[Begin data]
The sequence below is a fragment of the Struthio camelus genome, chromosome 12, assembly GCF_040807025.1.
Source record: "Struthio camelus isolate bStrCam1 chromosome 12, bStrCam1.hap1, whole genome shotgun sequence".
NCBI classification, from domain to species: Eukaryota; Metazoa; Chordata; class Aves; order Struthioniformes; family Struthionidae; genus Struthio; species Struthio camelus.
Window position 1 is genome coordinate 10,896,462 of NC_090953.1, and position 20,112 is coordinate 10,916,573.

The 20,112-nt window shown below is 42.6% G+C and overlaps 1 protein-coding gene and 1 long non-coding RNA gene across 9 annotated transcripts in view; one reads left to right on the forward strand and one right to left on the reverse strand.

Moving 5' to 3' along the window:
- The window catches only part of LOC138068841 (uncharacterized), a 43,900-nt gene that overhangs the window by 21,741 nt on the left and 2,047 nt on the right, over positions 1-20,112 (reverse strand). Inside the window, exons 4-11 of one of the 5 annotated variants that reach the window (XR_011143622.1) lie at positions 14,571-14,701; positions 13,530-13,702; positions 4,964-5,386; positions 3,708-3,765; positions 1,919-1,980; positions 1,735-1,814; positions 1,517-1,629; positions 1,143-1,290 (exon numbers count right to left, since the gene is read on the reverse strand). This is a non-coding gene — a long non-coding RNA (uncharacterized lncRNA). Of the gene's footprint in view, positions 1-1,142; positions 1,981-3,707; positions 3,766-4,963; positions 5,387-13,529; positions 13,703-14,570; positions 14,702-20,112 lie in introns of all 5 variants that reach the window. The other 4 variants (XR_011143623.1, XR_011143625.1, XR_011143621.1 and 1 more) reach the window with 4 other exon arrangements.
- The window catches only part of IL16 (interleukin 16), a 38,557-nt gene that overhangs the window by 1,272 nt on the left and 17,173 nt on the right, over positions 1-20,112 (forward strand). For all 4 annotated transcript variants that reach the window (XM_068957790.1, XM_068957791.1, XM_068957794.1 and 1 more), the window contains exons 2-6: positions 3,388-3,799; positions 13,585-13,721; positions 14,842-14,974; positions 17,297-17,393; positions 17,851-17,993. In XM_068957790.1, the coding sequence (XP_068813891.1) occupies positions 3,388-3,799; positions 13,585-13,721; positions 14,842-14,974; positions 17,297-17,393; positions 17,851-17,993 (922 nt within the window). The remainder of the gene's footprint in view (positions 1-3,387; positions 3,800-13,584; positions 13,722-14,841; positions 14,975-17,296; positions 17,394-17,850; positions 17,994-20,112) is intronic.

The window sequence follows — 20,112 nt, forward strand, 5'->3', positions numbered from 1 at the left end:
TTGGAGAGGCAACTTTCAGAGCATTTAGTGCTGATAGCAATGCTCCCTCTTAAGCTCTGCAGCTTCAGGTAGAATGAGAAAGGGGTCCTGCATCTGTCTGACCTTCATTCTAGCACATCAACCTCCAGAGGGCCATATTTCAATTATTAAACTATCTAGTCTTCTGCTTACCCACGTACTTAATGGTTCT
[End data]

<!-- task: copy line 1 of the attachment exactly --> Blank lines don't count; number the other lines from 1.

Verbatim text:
The sequence below is a fragment of the Struthio camelus genome, chromosome 12, assembly GCF_040807025.1.